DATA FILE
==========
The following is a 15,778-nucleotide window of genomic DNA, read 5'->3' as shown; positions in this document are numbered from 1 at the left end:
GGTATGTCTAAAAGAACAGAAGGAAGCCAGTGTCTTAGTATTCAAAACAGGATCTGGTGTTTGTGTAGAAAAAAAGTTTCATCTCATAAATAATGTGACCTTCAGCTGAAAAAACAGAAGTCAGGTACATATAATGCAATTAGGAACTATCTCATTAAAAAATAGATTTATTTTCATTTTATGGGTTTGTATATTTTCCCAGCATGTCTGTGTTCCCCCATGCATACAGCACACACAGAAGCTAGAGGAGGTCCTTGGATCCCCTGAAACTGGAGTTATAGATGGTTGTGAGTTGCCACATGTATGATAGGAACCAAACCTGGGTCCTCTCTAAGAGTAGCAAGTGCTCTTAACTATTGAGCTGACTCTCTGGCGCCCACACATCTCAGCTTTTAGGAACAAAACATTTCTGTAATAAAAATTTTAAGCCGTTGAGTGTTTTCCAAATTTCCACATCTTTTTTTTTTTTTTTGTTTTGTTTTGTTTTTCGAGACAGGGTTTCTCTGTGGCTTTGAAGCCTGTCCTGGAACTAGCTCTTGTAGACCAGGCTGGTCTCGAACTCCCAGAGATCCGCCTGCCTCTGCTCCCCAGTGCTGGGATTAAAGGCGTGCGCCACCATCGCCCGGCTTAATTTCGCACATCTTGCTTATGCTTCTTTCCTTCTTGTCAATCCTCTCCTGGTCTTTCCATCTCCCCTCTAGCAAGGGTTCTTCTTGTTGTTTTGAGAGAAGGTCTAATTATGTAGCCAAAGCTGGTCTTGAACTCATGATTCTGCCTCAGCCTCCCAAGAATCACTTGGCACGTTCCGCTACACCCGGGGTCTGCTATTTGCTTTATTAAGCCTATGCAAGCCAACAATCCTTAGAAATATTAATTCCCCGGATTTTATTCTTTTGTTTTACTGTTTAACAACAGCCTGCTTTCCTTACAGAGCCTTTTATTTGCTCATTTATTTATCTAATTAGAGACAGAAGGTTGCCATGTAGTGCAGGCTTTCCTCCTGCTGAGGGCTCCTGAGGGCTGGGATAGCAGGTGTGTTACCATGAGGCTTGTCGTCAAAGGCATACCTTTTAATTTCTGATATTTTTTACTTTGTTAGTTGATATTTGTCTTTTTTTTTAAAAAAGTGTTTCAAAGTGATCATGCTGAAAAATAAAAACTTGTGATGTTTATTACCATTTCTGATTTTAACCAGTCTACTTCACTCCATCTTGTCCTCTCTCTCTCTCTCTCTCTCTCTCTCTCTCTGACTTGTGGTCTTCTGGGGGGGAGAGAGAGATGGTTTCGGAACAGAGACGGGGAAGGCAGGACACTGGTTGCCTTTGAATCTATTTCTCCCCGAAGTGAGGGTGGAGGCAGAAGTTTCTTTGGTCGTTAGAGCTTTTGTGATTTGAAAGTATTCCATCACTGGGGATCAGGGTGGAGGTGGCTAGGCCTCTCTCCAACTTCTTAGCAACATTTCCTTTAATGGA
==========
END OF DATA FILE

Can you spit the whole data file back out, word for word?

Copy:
The following is a 15,778-nucleotide window of genomic DNA, read 5'->3' as shown; positions in this document are numbered from 1 at the left end:
GGTATGTCTAAAAGAACAGAAGGAAGCCAGTGTCTTAGTATTCAAAACAGGATCTGGTGTTTGTGTAGAAAAAAAGTTTCATCTCATAAATAATGTGACCTTCAGCTGAAAAAACAGAAGTCAGGTACATATAATGCAATTAGGAACTATCTCATTAAAAAATAGATTTATTTTCATTTTATGGGTTTGTATATTTTCCCAGCATGTCTGTGTTCCCCCATGCATACAGCACACACAGAAGCTAGAGGAGGTCCTTGGATCCCCTGAAACTGGAGTTATAGATGGTTGTGAGTTGCCACATGTATGATAGGAACCAAACCTGGGTCCTCTCTAAGAGTAGCAAGTGCTCTTAACTATTGAGCTGACTCTCTGGCGCCCACACATCTCAGCTTTTAGGAACAAAACATTTCTGTAATAAAAATTTTAAGCCGTTGAGTGTTTTCCAAATTTCCACATCTTTTTTTTTTTTTTTGTTTTGTTTTGTTTTTCGAGACAGGGTTTCTCTGTGGCTTTGAAGCCTGTCCTGGAACTAGCTCTTGTAGACCAGGCTGGTCTCGAACTCCCAGAGATCCGCCTGCCTCTGCTCCCCAGTGCTGGGATTAAAGGCGTGCGCCACCATCGCCCGGCTTAATTTCGCACATCTTGCTTATGCTTCTTTCCTTCTTGTCAATCCTCTCCTGGTCTTTCCATCTCCCCTCTAGCAAGGGTTCTTCTTGTTGTTTTGAGAGAAGGTCTAATTATGTAGCCAAAGCTGGTCTTGAACTCATGATTCTGCCTCAGCCTCCCAAGAATCACTTGGCACGTTCCGCTACACCCGGGGTCTGCTATTTGCTTTATTAAGCCTATGCAAGCCAACAATCCTTAGAAATATTAATTCCCCGGATTTTATTCTTTTGTTTTACTGTTTAACAACAGCCTGCTTTCCTTACAGAGCCTTTTATTTGCTCATTTATTTATCTAATTAGAGACAGAAGGTTGCCATGTAGTGCAGGCTTTCCTCCTGCTGAGGGCTCCTGAGGGCTGGGATAGCAGGTGTGTTACCATGAGGCTTGTCGTCAAAGGCATACCTTTTAATTTCTGATATTTTTTACTTTGTTAGTTGATATTTGTCTTTTTTTTTAAAAAAGTGTTTCAAAGTGATCATGCTGAAAAATAAAAACTTGTGATGTTTATTACCATTTCTGATTTTAACCAGTCTACTTCACTCCATCTTGTCCTCTCTCTCTCTCTCTCTCTCTCTCTCTCTCTGACTTGTGGTCTTCTGGGGGGGAGAGAGAGATGGTTTCGGAACAGAGACGGGGAAGGCAGGACACTGGTTGCCTTTGAATCTATTTCTCCCCGAAGTGAGGGTGGAGGCAGAAGTTTCTTTGGTCGTTAGAGCTTTTGTGATTTGAAAGTATTCCATCACTGGGGATCAGGGTGGAGGTGGCTAGGCCTCTCTCCAACTTCTTAGCAACATTTCCTTTAATGGA